Imagine living in a truly just America. What is the culture of this future? What sounds do you hear? What images do you see? What fashions do you wear? How do you move your body?
We’re asking you to create the images, songs, poems, fashions, plays, performances, and cultures of this America free of hate and oppression.
|https://www.americanmuslimfutures.com/||Art ; religion; future|
|Eyebeam's 30 new artist fellows|
Mr. Gauthier’s search to reclaim his mother’s “digital body” has become more than an expression of grief; it is the source material behind a new artistic project called “Delete Me When I’m Gone,” which intends to provide a tool kit for anyone planning an afterlife washed clean of their digital persona. His endeavor is being funded by the Brooklyn-based art and technology center, Eyebeam through its new initiative, Rapid Response for a Better Digital Future, which supports 30 artists incubating creative solutions to a world torn asunder by digital surveillance, racial violence and a pandemic.
|https://www.nytimes.com/2020/07/15/arts/design/eyebeam-art-project.html||art ; science fiction ; digital ; future|
|Sonya Renee Taylor's fundraising pitch regarding the "#Buy Back Black Debt Project" |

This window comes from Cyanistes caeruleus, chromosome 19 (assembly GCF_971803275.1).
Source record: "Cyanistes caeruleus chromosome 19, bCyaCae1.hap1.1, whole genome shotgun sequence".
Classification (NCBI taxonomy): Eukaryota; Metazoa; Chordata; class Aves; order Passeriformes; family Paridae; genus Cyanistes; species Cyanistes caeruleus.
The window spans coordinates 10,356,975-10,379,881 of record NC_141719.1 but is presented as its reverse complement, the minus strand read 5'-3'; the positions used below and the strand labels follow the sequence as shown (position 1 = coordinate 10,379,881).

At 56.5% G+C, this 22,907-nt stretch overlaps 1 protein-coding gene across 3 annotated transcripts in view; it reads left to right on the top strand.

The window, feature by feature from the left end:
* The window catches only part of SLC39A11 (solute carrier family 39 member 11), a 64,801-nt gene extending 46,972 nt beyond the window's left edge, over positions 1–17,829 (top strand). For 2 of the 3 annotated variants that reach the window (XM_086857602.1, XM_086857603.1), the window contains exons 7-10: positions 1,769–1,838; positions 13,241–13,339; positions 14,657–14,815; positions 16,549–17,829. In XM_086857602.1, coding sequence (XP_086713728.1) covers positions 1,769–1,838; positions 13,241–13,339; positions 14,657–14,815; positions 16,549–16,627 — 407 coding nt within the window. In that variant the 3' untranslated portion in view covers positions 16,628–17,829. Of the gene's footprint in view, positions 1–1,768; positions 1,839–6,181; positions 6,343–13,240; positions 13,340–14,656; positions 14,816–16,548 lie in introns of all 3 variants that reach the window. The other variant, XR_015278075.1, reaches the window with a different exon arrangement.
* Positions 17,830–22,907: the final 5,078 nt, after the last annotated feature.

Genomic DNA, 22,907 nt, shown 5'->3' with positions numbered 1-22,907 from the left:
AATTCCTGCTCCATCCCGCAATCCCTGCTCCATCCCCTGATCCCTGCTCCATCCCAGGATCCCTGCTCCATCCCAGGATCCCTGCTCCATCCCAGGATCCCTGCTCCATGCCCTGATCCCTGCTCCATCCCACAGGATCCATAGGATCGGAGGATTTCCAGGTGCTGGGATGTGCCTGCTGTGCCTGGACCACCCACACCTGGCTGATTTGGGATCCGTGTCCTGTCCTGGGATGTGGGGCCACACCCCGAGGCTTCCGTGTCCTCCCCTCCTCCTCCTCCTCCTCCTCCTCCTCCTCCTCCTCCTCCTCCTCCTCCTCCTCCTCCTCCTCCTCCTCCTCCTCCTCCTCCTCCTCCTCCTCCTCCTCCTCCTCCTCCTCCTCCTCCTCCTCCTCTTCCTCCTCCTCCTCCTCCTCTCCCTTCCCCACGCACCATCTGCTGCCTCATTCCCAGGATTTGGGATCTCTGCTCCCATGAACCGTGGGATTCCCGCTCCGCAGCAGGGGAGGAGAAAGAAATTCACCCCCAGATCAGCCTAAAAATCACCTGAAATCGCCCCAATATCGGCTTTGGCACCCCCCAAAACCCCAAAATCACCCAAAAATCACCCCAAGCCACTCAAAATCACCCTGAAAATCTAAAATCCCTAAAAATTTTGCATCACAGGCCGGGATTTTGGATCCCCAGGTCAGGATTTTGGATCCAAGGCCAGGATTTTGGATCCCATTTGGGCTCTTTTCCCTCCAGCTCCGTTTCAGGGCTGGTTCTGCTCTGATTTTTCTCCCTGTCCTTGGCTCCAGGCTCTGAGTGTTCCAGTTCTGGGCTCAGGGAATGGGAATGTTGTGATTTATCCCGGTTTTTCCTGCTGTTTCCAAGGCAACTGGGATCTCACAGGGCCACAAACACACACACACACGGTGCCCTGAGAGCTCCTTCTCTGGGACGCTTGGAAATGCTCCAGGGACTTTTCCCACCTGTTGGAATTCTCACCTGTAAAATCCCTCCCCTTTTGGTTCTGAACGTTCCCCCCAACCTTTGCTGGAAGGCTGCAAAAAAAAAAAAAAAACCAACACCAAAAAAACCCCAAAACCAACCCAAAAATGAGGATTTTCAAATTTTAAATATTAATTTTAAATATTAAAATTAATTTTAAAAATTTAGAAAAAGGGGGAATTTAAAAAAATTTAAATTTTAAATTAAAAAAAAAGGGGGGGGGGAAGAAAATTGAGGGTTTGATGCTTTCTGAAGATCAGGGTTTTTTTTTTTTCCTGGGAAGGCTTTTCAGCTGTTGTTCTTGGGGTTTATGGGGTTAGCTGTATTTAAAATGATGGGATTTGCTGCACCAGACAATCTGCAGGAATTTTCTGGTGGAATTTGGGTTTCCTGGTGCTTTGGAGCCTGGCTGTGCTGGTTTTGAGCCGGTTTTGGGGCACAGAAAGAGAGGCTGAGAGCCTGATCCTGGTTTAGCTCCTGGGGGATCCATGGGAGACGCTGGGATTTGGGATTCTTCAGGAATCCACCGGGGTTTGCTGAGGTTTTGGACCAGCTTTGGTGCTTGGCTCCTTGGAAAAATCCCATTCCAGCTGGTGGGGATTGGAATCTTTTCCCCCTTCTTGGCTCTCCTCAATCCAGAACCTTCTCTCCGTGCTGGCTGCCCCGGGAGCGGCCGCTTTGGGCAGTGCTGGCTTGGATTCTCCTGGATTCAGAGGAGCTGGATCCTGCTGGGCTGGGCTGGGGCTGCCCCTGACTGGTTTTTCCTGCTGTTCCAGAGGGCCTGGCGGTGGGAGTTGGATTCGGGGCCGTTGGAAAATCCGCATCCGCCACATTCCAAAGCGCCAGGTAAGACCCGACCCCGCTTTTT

But if you are giving what makes you feel good but not what is transformative, I'm going to ask you to revisit your offer. I'm going to ask you to revisit your participation. Because this project is about...transforming the spiritual and material realities of people's existences. And so your giving needs to be transformative for you, too. If you are not transformed by what you are offering, you are not ready to offer yet...What is a transformative offer for you? The thing you give that makes you say, "Wow, I am I never anticiapted opening up possibility like this."
|https://www.instagram.com/tv/CCtgIeqAHKr/?utm_source=ig_web_button_share_sheet||economic security ; mutual aid|
|NationSwell's #BuildItBackBetter program/series|